Speed Shop Special #6

Harley Sportster motorcycle
Seattle-based Chris Flechtner marries off-center design with meticulous craftsmanship. And his approach got a big tick from the judges at last month’s Calendar Bike Building Championship in Long Beach: “#6” walked off with the Pro Builder trophy. The bike was three years in the making at Speed Shop Design, and uses many hand-crafted parts. Sitting in the custom frame is a 1978 Sportster motor—a 38mm Mikuni VM carb supplies the gas, and air arrives through a modified horn scoop from a 1936 Ford. The front suspension, an 18” internal springer, is a Flechtner one-off. Flechtner’s career has been chequered so far: After working in a machine shop building motorcycles and hot rods, he took an apprenticeship under one of Japan’s most accomplished sword restorers. If he keeps building custom motorcycles like this, we’ll be hearing a lot more about Speed Shop Design. [Image by Jim Gianatsis. And yes, it looks good: it was taken on a $20,000 camera with a 39 million pixel sensor.]

  • Glen

    Working with Chris and seeing him build this bike piece by piece has been a really educational experience. There is no part of this bike that hasn’t been considered and the craftsmanship gives me a benchmark to aspire to!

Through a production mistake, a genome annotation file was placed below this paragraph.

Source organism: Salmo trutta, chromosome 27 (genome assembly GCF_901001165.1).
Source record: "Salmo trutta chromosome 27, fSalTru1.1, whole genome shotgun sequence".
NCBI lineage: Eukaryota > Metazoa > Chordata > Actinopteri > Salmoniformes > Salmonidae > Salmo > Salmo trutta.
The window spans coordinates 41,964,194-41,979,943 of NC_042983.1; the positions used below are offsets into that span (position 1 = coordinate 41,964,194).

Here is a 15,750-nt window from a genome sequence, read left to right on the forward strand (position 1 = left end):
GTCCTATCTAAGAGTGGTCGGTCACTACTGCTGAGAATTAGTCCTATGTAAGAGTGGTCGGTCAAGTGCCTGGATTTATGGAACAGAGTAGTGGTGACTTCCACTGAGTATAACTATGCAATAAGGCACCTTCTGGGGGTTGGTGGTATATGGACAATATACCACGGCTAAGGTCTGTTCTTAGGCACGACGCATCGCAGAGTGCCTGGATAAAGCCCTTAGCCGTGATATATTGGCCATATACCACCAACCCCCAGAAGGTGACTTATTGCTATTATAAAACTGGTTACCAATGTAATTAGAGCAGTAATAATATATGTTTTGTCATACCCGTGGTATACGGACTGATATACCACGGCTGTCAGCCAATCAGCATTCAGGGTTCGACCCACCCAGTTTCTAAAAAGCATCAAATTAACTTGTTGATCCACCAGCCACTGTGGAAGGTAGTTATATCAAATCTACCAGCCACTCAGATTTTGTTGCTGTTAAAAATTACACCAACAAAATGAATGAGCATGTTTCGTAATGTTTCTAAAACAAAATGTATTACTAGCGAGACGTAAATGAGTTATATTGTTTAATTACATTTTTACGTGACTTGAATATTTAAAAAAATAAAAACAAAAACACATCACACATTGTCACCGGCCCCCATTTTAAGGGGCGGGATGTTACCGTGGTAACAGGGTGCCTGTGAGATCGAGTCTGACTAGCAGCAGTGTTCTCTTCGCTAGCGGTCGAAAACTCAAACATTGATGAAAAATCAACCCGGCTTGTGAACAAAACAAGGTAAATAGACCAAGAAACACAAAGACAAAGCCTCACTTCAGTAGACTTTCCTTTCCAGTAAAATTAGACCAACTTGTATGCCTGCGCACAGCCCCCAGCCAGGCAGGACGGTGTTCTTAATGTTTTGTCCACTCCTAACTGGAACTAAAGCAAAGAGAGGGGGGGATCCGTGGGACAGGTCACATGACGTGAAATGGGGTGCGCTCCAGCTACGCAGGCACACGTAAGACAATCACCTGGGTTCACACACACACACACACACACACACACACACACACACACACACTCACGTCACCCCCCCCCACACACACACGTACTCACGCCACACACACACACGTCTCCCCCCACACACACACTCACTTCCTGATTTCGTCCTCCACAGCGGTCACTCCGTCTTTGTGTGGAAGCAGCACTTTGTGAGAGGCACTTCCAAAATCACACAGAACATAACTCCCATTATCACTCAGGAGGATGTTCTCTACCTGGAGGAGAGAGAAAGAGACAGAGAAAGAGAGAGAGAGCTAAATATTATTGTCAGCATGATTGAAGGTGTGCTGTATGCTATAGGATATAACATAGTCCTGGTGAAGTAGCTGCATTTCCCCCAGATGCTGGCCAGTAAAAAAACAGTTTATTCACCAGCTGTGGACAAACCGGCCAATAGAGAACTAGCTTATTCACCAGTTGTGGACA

• misteradiant

    an apprenticeship under one of japan’s most accomplished sword restorers, huh? that’s really interesting. i definitely see the samurai style that many japanese builders emulate in this bike. the low gas tank and gooseneck frame are staples of those designs.

    after checking more photos on flickr, the bike is filled with custom one-off parts. the front end is something i’ve never seen before. it’s beautiful.

    not sure about the giant water bottle-looking oil tank on the right side. it’s out of place and HUGE. i’ve never seen one that big for such a small motor. unless it’s been radically bored, a 1978 Sporty engine is only 61 cubic inches. i’ve seen oil tanks on 120 c.i. motors that were one-fourth this size. maybe if it was smaller and mounted to the front downtube of the frame, it wouldn’t seem like an afterthought.

    even so, it’s a great bike. congratulations on your trophy, mister flechtner.

  • robweeve

    that’s what makes these bikes so sharp. the oil bag on first appearance seems oversized but after a time becomes just right. attention to detail, patience and a drop of humor.

  • slowride

    dude. seriously?
    You looked at that oil tank and thought it was an afterthought?
    that design– that piece of pure art– is clearly beyond your level of appreciation and understanding….
    out of place, you say? Its friggin PERFECT.
    He clearly was not designing a bagger with flames, or a raked out prostreet with a fat 300 tire for the masses…who cares if a 120 ci uses a smaller tank? Its not about the function, simpleton. This bike was clearly built of form and style.
    And its beautiful . If you cant see the art in another mans work, you’re not qualified to comment.